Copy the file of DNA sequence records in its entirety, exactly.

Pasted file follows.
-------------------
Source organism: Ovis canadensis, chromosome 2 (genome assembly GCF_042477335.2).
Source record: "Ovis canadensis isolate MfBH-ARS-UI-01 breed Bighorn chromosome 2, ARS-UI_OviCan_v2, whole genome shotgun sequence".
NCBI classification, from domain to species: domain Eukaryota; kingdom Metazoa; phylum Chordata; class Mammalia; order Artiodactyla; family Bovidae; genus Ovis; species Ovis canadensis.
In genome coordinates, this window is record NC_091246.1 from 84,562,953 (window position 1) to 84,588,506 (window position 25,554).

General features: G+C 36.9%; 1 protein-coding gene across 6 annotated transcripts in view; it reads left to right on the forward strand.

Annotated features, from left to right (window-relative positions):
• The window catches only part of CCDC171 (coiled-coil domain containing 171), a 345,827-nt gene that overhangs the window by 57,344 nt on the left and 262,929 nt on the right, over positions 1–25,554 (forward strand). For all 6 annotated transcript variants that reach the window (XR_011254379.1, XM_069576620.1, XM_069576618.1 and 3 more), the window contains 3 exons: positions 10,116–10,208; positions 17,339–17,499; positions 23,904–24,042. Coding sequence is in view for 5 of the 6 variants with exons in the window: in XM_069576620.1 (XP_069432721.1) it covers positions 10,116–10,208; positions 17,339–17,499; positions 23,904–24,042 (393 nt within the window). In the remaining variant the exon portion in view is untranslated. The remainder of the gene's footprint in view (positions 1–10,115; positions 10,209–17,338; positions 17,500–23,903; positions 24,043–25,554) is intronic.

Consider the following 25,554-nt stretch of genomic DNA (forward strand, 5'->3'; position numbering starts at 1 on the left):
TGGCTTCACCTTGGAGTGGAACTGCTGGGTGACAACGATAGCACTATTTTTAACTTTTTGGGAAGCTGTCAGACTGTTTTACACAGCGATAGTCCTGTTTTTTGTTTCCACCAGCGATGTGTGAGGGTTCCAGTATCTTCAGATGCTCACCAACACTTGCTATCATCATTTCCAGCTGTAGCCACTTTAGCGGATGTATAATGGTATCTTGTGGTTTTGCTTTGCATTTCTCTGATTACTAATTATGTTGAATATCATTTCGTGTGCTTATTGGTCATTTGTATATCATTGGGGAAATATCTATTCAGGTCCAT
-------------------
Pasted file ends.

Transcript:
Source organism: Ovis canadensis, chromosome 2 (genome assembly GCF_042477335.2).
Source record: "Ovis canadensis isolate MfBH-ARS-UI-01 breed Bighorn chromosome 2, ARS-UI_OviCan_v2, whole genome shotgun sequence".
NCBI classification, from domain to species: domain Eukaryota; kingdom Metazoa; phylum Chordata; class Mammalia; order Artiodactyla; family Bovidae; genus Ovis; species Ovis canadensis.
In genome coordinates, this window is record NC_091246.1 from 84,562,953 (window position 1) to 84,588,506 (window position 25,554).

General features: G+C 36.9%; 1 protein-coding gene across 6 annotated transcripts in view; it reads left to right on the forward strand.

Annotated features, from left to right (window-relative positions):
• The window catches only part of CCDC171 (coiled-coil domain containing 171), a 345,827-nt gene that overhangs the window by 57,344 nt on the left and 262,929 nt on the right, over positions 1–25,554 (forward strand). For all 6 annotated transcript variants that reach the window (XR_011254379.1, XM_069576620.1, XM_069576618.1 and 3 more), the window contains 3 exons: positions 10,116–10,208; positions 17,339–17,499; positions 23,904–24,042. Coding sequence is in view for 5 of the 6 variants with exons in the window: in XM_069576620.1 (XP_069432721.1) it covers positions 10,116–10,208; positions 17,339–17,499; positions 23,904–24,042 (393 nt within the window). In the remaining variant the exon portion in view is untranslated. The remainder of the gene's footprint in view (positions 1–10,115; positions 10,209–17,338; positions 17,500–23,903; positions 24,043–25,554) is intronic.

Consider the following 25,554-nt stretch of genomic DNA (forward strand, 5'->3'; position numbering starts at 1 on the left):
TGGCTTCACCTTGGAGTGGAACTGCTGGGTGACAACGATAGCACTATTTTTAACTTTTTGGGAAGCTGTCAGACTGTTTTACACAGCGATAGTCCTGTTTTTTGTTTCCACCAGCGATGTGTGAGGGTTCCAGTATCTTCAGATGCTCACCAACACTTGCTATCATCATTTCCAGCTGTAGCCACTTTAGCGGATGTATAATGGTATCTTGTGGTTTTGCTTTGCATTTCTCTGATTACTAATTATGTTGAATATCATTTCGTGTGCTTATTGGTCATTTGTATATCATTGGGGAAATATCTATTCAGGTCCAT